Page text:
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Global music sales are presently around $US 37 billion, however there are indications that physical music sales - predominantly compact discs (CD's), mini discs (MD's), cassettes and vinyl - have reached a state of market saturation,

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Introduction Global music sales are presently around $US 37 billion, however there are indications that physical music sales - predominantly compact discs (CD's), mini discs (MD's), cassettes and vinyl - have reached a state of market saturation, and may even be declining for some music formats. For example, Diebold, a leading German management and technology consultancy company, observed that global music sales fell from $41.5 billion in 1995 to $38.5 billion in 1999 (1). This decline is possibly because of the increase in Internet users worldwide and the creation of MP3's and companies such as Napster. Understandably, these research findings raise concerns about the future of music as a product, particularly with regard to youngsters, whose future music purchasing habits are being influenced by the availability of free music over the Internet. Offsetting these concerns about the future of music, as a product is the fact that delivery of music over the Internet (i.e. music as a service) is expected to expand significantly over the next five years (2). For example, sales of digital downloads are forecasted to increase from $22 million in 2001 to $1.6 billion in 2006. However, most online music sales will come from subscription services, which are forecast to increase from $56 million in 2001 to $2.3 billion in 2006 (3). ...read more.


This upswing is significant in light of the historical role that broadband has played in the popularity of downloading music over the Internet. A survey of students at the University of Southern California found that the downloading of MP3 files was significantly correlated with access to high-speed Internet connections. For example, only 52 percent of those with a bandwidth of less than 56k downloaded MP3s, compared to 85 percent of those with access to high-speed T1 connections (10). In the year 2000, 18 to 25 year old males had the highest user penetration for Napster (9). However, the development of broadband technology will make downloading more popular among all consumers, given such technology's capacity to reduce the time involved with downloading. In addition to the increased speed associated with broadband technology, the other major trend that has significance for the music industry is the combination of computers and telecommunications. This development is important because it increases the overall speed and flexibility of communications. As Robert Picard (11) observes: "The most revolutionary aspect of the technology is that it creates new economies of scope and integration that change the economics of content distribution. New technologies permit the combination and integration of the other existing means of communications and allow readers/viewers/listeners more control and choice. ...read more.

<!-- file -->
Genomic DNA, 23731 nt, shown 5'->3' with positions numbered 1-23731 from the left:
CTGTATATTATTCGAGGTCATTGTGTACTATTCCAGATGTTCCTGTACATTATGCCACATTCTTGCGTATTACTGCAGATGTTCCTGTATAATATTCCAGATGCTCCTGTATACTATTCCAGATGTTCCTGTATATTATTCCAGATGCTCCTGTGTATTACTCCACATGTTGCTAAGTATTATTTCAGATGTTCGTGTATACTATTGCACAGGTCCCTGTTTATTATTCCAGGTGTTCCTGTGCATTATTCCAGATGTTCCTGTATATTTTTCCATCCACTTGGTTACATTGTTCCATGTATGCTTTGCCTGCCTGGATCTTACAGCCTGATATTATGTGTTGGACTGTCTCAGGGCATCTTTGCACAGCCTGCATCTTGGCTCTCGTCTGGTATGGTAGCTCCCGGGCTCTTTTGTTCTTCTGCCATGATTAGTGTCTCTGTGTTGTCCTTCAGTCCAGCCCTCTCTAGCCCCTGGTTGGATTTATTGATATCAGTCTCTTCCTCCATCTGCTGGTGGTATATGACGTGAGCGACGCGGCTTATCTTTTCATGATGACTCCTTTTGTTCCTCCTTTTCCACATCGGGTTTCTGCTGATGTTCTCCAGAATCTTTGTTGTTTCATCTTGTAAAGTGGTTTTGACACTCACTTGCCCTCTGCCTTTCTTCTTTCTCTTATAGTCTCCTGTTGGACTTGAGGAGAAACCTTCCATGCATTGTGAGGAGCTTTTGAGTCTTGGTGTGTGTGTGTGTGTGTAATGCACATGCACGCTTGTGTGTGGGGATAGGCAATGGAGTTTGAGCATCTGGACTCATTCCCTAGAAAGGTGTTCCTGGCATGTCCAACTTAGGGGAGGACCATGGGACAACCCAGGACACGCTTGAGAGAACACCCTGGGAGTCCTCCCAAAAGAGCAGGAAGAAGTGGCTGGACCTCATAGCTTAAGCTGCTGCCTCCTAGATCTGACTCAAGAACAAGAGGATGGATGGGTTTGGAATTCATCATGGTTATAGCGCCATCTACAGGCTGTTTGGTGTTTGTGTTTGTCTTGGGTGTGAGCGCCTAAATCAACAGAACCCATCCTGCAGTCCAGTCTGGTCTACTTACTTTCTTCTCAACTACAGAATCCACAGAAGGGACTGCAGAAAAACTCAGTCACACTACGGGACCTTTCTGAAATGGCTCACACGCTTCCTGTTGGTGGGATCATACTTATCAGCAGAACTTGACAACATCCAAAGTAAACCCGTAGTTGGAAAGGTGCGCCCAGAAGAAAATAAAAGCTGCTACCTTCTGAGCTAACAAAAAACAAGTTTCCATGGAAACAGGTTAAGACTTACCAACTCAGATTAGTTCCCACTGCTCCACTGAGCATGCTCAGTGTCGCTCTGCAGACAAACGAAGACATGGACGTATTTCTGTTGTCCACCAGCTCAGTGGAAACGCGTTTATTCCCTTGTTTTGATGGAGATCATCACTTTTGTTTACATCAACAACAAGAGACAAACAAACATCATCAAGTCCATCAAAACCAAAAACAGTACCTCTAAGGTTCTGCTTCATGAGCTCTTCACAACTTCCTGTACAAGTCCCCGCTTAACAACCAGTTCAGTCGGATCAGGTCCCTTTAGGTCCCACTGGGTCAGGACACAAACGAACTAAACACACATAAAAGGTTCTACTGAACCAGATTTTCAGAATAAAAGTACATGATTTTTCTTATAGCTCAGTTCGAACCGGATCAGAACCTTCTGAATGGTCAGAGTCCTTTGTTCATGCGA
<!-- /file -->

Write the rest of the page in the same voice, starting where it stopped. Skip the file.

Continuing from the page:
Historically, independent music labels have provided an alternative avenue to the Big Five for artists to get their music to the marketplace. True, owing to the high costs associated with promotion and distribution, it has been rare for independent labels to reach the large audiences of the Big Five (17). Furthermore, the independents have historically relied on the Big Five to distribute music products by independent artists. However, attracting talent, a major problem for start-up labels, has become easier in some respects owing to the cost reductions made possible through the distribution of music via the Internet. In addition to providing higher royalties and additional opportunities to sign with independent labels, an enticing lure to would-be artists, digital technologies make the production and commercialisation of music easier and less costly. Additional issues of relevance to the cost structure of music labels involves cost savings associated with inventory control and having a more informed basis for deciding which artists careers to invest in. Music labels presently need to forecast how many copies of a compact disc that consumers will purchase. Inaccurate estimates can lead to over- or under-production, a problem that would not occur were music distributed digitally via the Internet (20). In summary, Internet-based business models appeal to the music industry because - even if they were to lower prices - they still could increase their present profit margins. ...read more.

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